"Life is what happens to you while you're busy making other plans."
Never are we reminded more of the preciousness of life as when someone special in our lives is taken from us suddenly. I was 14 in 1980 when I heard John Lennon had been shot and killed. I didn't know much about his life after The Beatles, accept that he was still alive and lived with Yoko Ono in a place called The Dakota. That confused the hell out of me, since I heard he lived in New York.
As a musician, I was really into The Beatles as a kid. My parents had their albums, and they always seemed to be on the radio. When some of the girls in my class wept that he had been killed, I didn't understand what for. It actually seemed a bit contrived, too. They painted peace symbols in eyebrow pencil on their cheeks and temporary tears at the corners of their eyes to show their permanent sadness. "The world suffered a big loss for Peace today", one said. Still, I didn't get it. Idolatry was too big a word for me to use back then, but I understood its usage. Did they understand that?
What I did get, however, was the huge musical loss we had just been dealt. If ever there was to be a chance that The Beatles would reunite to play a concert, release a new album or even go back on tour, it was certainly most permanent now. And that struck a strong emotion in me: despair. What could be or could have been. Missed opportunities and potential represent some of the saddest of life's realities.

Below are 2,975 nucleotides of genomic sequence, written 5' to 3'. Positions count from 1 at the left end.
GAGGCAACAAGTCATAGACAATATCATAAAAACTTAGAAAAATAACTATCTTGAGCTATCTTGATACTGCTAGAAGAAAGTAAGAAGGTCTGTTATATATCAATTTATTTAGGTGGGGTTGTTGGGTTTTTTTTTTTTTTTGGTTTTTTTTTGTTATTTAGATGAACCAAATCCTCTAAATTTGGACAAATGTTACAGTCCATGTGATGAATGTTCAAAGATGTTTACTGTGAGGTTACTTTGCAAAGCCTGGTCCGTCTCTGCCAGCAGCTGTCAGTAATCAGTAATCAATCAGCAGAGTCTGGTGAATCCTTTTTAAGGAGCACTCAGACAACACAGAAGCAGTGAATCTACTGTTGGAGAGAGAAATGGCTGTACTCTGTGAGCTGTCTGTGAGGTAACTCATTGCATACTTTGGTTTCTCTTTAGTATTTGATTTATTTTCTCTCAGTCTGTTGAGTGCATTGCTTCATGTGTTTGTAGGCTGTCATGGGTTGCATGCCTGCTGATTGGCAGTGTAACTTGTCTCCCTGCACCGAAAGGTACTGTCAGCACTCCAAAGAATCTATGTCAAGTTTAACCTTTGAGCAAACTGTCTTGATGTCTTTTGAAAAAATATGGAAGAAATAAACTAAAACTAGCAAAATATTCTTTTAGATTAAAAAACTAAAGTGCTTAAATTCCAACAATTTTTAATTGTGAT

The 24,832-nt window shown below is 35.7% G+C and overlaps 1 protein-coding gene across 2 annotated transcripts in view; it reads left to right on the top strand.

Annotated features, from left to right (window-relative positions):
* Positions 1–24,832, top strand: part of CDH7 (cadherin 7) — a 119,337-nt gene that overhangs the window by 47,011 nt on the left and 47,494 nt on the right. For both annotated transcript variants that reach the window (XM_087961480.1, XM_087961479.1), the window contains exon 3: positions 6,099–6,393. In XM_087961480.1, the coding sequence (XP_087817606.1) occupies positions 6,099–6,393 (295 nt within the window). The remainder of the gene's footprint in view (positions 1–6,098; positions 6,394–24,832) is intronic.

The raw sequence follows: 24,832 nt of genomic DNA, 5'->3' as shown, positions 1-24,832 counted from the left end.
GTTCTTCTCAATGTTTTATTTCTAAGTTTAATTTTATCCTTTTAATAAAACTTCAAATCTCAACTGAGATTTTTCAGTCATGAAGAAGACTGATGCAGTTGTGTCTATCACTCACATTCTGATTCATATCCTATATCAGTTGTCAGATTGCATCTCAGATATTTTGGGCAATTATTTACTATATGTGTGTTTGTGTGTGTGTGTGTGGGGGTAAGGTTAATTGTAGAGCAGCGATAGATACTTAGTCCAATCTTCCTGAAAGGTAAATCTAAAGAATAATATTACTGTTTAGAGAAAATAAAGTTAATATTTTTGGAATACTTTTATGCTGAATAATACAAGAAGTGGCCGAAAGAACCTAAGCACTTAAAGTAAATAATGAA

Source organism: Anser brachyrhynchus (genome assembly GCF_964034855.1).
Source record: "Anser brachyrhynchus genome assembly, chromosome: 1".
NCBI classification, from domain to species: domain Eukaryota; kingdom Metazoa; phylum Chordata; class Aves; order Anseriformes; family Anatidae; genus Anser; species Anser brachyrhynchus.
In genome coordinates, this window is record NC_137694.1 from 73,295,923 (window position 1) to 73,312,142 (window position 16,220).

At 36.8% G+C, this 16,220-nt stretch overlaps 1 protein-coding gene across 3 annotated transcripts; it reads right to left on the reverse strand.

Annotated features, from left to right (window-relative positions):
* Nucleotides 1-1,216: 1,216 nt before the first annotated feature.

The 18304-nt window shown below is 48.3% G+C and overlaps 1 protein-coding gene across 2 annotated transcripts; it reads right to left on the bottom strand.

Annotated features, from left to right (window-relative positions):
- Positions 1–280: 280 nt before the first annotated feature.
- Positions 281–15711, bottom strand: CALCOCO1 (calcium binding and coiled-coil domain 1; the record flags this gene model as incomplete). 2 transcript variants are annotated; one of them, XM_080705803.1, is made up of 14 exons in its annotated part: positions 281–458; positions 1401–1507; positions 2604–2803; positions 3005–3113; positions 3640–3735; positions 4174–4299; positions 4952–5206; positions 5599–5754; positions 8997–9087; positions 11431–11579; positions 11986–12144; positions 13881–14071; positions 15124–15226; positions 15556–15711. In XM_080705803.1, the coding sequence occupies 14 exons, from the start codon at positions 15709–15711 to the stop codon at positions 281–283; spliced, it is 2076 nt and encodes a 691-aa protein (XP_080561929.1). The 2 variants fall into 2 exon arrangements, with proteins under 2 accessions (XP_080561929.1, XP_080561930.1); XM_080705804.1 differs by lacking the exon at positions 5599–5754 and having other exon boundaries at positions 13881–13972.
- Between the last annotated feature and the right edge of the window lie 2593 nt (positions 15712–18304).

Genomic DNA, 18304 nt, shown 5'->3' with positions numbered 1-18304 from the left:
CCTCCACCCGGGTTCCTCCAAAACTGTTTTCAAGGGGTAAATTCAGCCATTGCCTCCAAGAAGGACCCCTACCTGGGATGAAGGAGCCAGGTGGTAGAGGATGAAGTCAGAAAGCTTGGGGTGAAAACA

As I grew older, I began to learn more about my new hero. I learned which Beatles lyrics were his- and it made sense. He was at once sarcastic and satirical, roguish and romantic. I learned about his activism and ornery side, too. I read books about him and his children. I even understood Yoko, his much maligned widow who still evokes a great hatred among people that is at best irrational, and at worst the opposite of what John Lennon was about.
He made me laugh, too. Like in a scene from Hard Day's Night, while the band is goofing off, he is seen quietly, yet curiously, holding a bottle of Coke up to his nose and snorting. Subtle was John's forte. In today's New York Times, Yoko Ono tells a story about how she and John used to laugh together. And, one of her best and favorite memories of John was when they would make tea together. Despite the myriad emotions we feel when we lose someone dear, the best way to overcome the grief and appreciate our time with them is with laughter.
For me, however, it will always be the music of John Lennon and The Beatles that bring the fondest memories; and for my daughter, they're the kind I can pass on.